Posts Tagged ‘Bears’

Pair are beary good friends

June 17, 2008

This Asian black bear and pretty puss are still FURRY friends seven years after they became chums.

The odd friendship began in 2001 after Muschi the cat didn’t even paws for thought before trotting into Mausi the bear’s enclosure.

Click here for the full article and BETTER pictures!

Oil Companies Get OK to Annoy Polar Bears

June 17, 2008

Less than a month after declaring polar bears a threatened species because of global warming, the Bush administration is giving oil companies permission to annoy and potentially harm them in the pursuit of oil and natural gas.

The Fish and Wildlife Service issued regulations this week providing legal protection to seven oil companies planning to search for oil and gas in the Chukchi Sea off the northwestern coast of Alaska if “small numbers” of polar bears or Pacific walruses are incidentally harmed by their activities over the next five years.

Environmentalists said the new regulations give oil companies a blank check to harass the polar bear.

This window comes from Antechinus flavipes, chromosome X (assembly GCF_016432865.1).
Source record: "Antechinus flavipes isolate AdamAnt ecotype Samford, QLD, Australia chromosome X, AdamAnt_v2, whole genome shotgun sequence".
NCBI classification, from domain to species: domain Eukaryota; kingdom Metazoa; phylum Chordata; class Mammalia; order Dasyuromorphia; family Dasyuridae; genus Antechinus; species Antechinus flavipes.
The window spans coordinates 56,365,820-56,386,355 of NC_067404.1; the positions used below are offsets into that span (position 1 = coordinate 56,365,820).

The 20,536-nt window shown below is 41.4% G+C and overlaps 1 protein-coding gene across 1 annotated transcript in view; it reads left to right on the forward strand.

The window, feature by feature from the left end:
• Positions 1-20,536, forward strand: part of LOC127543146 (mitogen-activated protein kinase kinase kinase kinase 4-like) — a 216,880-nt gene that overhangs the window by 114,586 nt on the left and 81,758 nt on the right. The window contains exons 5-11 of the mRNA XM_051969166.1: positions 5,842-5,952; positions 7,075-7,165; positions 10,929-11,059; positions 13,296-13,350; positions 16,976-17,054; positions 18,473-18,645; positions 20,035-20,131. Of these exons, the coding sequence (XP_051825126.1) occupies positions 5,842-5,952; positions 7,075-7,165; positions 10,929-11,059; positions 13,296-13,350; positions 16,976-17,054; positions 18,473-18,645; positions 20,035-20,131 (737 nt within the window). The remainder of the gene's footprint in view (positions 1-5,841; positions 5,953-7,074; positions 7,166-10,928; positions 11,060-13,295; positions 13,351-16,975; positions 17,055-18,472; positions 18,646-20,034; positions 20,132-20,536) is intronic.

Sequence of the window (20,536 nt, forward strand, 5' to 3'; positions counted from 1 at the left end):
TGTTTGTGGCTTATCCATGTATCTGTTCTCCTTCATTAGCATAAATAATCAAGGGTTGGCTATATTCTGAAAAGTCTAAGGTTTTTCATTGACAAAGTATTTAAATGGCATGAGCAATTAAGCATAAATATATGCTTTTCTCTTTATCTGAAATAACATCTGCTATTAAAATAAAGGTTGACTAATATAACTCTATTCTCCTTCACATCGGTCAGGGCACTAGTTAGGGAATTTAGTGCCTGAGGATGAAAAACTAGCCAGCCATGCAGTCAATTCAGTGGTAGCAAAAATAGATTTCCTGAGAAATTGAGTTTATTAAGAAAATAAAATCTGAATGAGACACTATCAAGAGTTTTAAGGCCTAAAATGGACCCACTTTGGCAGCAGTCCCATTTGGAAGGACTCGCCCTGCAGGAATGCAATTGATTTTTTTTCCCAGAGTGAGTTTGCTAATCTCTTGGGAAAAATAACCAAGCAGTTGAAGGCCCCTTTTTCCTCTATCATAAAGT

About 2,000 of the 25,000 polar bears in the Arctic live in and around the Chukchi Sea, where the government in February auctioned off oil leases to ConocoPhillips Co., Shell Oil Co. and five other companies for $2.6 billion. Over objections from environmentalists and members of Congress, the sale occurred before the bear was classified as threatened in May.

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Polar bear killed after 300km trek

June 12, 2008

Graphic footage of the first polar bear seen in Iceland in 20 years being shot dead by police has been posted on the internet.

The bear, an adult male weighing around 250kg, was presumed to have swum some 300km from Greenland or from a distant chunk of Arctic ice to Skagafjordur in northern Iceland.

It was planned to sedate the animal and move it back to Greenland but the police decided it was safest to kill the bear immediately.

“There was fog up in the hills and we took the decision to kill the bear before it could disappear into the fog”, said police spokesman Petur Bjornsson.

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Courtship is a noisy affair for Giant Pandas

June 12, 2008

They are known to be shy and peaceful, but when it comes to sex, Giant Pandas turn hysterically noisy.

This complete metamorphosis of nature in the animals has been filmed by a BBC Natural History team in the bamboo forest that lines China’s Qinling mountains, when they captured a giant panda‘s courtship and mating sequence.